We, the Workers
By Arthur J Miller
Since the beginning of civilization, workers have slaved under one master after another; we, the workers, have produced all the goods for society. We have fought all the wars and made all the sacrifices that the masters' economic system has required.
Whether under capitalism, state communism, monarchism, or fascism, we, the workers, have been forced to produce, and never have we had a say in what we made, how it is made, or what it is used for.
We have been slaves to them all, be it by wages or chains. To them we are a commodity, to produce at their bidding. And what do we, the workers of the world, have to show for these years of toil? They have given us as little as they can get away with! They work us as hard and fast as they can. They make us produce goods that they turn around and sell back to us at high prices. They make us produce cheaply, with no regard to quality or possible hazards from the products. They make us build dams, bridges, homes, cars, ships, etc., out of inferior material and work us in such a way that we cannot make our work of best quality. They make us produce things that are a hazard to our world. They make us destroy food when there are thousands of people dying of starvation.
Low wages, inflation, shortages, unemployment, war and hunger are some of the problems we, as workers, have had to face all of our lives and throughout history. Is this also the life we doom our children to?
In any time of crisis, who are they that are told to make the needed sacrifices? We, the workers, have always carried this load in time of need. Have you ever heard of the rich helping? Have they ever been willing to use their great wealth (which they got from our labor) to relieve suffering? Do they not always use these times of crisis to add to their wealth? Do they not even hold back food from the hungry to drive up prices?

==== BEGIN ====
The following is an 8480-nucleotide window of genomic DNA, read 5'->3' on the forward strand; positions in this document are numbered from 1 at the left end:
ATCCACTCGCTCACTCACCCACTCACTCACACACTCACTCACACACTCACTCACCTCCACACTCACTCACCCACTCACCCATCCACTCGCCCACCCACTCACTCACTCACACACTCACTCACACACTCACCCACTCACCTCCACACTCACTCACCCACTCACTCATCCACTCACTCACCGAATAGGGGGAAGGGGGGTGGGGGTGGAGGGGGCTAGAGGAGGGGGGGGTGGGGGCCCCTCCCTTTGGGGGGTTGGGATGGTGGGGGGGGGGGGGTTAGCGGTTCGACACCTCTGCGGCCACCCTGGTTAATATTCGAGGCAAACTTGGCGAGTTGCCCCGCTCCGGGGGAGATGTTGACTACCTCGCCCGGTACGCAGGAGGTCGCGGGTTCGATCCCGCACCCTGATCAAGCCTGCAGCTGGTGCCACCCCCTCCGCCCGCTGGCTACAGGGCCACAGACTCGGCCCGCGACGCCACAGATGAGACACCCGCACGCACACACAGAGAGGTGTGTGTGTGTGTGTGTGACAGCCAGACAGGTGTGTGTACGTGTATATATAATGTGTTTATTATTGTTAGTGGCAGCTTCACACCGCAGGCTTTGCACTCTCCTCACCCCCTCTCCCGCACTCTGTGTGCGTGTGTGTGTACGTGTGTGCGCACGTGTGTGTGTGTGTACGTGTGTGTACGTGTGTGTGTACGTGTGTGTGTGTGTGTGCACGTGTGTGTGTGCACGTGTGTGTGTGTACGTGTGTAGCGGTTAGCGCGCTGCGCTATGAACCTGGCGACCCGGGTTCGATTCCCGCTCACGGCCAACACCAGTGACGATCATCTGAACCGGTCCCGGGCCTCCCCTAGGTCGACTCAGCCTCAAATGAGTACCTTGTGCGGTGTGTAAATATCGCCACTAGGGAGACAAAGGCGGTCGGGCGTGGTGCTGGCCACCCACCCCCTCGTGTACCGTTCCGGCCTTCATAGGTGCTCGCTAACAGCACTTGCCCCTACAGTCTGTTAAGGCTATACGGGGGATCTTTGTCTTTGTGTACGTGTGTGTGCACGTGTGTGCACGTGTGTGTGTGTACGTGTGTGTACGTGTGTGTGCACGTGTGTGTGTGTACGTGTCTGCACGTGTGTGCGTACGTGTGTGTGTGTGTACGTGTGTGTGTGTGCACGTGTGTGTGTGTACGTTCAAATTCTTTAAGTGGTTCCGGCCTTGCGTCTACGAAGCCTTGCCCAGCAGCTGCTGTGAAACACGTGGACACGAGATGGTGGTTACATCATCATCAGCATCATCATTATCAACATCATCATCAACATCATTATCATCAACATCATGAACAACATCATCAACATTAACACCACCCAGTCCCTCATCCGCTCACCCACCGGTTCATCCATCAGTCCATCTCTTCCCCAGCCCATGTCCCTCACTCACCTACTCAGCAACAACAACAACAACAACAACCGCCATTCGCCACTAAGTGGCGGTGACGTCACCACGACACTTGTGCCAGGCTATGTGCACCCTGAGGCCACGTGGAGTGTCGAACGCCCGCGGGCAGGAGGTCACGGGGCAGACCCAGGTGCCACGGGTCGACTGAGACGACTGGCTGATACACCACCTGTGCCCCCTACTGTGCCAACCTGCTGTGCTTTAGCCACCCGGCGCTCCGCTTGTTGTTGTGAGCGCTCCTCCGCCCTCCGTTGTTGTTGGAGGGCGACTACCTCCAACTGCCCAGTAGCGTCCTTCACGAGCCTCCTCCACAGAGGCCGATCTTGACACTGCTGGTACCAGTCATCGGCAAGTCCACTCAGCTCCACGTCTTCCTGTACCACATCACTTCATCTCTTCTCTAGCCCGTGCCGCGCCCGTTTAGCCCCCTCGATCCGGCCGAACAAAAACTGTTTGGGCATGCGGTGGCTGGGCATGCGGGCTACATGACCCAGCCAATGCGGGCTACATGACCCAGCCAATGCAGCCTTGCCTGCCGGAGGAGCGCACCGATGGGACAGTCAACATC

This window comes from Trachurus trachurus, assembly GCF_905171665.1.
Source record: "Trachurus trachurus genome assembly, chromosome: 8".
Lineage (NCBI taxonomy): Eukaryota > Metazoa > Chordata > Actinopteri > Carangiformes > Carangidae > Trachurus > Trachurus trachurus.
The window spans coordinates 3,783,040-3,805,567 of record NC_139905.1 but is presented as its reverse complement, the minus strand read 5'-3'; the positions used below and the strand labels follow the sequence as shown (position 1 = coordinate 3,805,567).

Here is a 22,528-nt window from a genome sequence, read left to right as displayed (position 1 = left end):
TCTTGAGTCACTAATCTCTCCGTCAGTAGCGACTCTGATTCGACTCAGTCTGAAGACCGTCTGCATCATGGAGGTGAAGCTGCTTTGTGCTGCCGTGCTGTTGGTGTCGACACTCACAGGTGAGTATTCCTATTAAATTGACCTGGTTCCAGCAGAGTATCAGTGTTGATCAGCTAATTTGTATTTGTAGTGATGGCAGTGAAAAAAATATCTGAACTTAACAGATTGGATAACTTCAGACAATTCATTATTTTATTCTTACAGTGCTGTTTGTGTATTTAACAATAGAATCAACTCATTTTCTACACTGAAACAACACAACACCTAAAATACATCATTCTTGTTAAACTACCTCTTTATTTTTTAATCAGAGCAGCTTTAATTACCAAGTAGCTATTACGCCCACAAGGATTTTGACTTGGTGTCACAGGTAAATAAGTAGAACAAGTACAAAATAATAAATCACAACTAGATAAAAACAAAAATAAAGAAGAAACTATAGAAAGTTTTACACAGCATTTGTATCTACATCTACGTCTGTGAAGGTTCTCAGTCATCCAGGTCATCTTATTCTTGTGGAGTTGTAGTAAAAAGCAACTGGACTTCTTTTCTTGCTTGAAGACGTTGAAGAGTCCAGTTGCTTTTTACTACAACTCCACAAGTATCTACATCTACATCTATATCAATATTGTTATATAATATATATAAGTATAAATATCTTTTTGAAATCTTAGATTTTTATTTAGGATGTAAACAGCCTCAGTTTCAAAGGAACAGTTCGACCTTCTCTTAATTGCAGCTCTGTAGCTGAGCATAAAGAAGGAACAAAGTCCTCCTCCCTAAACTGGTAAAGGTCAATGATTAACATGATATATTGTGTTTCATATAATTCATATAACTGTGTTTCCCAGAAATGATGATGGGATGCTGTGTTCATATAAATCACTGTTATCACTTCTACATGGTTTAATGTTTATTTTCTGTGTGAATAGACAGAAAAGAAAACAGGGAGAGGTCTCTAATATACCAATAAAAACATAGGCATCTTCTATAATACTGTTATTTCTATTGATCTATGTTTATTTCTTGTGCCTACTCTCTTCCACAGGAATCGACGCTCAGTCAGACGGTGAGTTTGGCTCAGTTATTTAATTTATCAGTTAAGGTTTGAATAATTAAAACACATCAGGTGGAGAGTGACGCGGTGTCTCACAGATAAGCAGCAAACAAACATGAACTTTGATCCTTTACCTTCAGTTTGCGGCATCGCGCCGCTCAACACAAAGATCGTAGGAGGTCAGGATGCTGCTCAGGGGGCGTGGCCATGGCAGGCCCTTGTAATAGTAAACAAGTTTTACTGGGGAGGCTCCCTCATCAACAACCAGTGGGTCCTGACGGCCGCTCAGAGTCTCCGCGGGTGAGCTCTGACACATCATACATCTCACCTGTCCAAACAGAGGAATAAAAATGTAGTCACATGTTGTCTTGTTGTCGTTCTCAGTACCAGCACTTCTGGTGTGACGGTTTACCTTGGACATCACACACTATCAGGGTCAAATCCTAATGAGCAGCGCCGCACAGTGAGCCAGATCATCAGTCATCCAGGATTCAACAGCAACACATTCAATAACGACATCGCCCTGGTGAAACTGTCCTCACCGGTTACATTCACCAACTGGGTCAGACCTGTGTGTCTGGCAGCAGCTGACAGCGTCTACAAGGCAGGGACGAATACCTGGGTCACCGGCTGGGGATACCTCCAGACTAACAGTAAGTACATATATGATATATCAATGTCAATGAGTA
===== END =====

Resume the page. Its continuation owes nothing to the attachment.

Inequality has existed in our economic wage system since its development. On top there are the masters who own and rule industry, and below are the slaves, the workers, who produced all the goods. Wages are paid to workers for this production, which is only a small portion of the market value of the goods that we the working class produce. The greatest part of the wealth we create goes to our masters in the form of profit.
As long as there are masters, the workers are no more than a commodity, to be bought when needed and cast away when not. Because of this, a class war has gone on through the ages of civilized history. Every strike, boycott, or any job action is a battle in this class war and it shall continue until we, the workers of the world, take industry into our own hands use it for the benefit of all.